We have been used to medical advances and better living and working conditions meaning that people can expect to live longer than ever before.
There are still big differences between the life expectancy of people in richer and poorer areas.
However, improvements to life expectancy are now slowing for the first time in more than a century – and a number of experts are blaming Tory austerity measures.
In the first seven weeks of 2018, 10,000 more people died in England and Wales than was usual for the time of year.
There has not been any explanation for this rise from Government health officials.
Some academics are now linking the increase in deaths to Govern-ment cuts, particularly those affecting the NHS and adult social care.
The lack of care home places, problems getting people the care they need in their own homes and the huge pressures on hospitals are all plausible contributions to the fact more people are dying.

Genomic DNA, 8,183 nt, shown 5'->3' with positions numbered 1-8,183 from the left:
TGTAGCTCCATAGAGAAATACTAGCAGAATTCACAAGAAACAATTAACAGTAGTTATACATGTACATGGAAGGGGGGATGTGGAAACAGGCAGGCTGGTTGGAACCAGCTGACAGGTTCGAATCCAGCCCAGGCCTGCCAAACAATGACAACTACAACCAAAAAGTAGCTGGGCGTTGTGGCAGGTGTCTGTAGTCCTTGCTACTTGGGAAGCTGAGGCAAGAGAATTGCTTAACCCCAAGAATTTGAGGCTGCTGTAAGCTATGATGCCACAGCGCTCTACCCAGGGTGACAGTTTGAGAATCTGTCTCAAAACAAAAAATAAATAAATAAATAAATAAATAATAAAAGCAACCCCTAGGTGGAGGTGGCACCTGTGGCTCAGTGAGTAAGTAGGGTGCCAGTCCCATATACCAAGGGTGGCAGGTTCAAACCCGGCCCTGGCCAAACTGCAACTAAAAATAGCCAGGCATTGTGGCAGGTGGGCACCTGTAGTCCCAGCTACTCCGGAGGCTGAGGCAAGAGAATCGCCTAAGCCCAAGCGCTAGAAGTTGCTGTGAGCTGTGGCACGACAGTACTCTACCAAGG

A debate was held in Parliament last week to highlight this worrying issue.
What we need is for the Government to recognise this is a problem and to act.
Austerity is literally killing people in my view – and it is the elderly and the most vulnerable who are being affected first.
I have mentioned many times before about the problems constituents have with claiming benefits and the right amount of money being paid to them at the right time.
This problem is going to continue after Universal Credit is rolled out in Ashfield this year I fear.
I was contacted by a gentleman from Kirkby who was really struggling after receiving less benefit than he expected.
I queried his case with the Department for Work and Pensions and it made an extra financial hardship payment because of his financial situation.
I hope this was a welcome help to the gentleman but shows yet again that the Department for Work and Pensions should think about an individual’s circumstances rather than just cutting benefits in a one-size-fits-all method.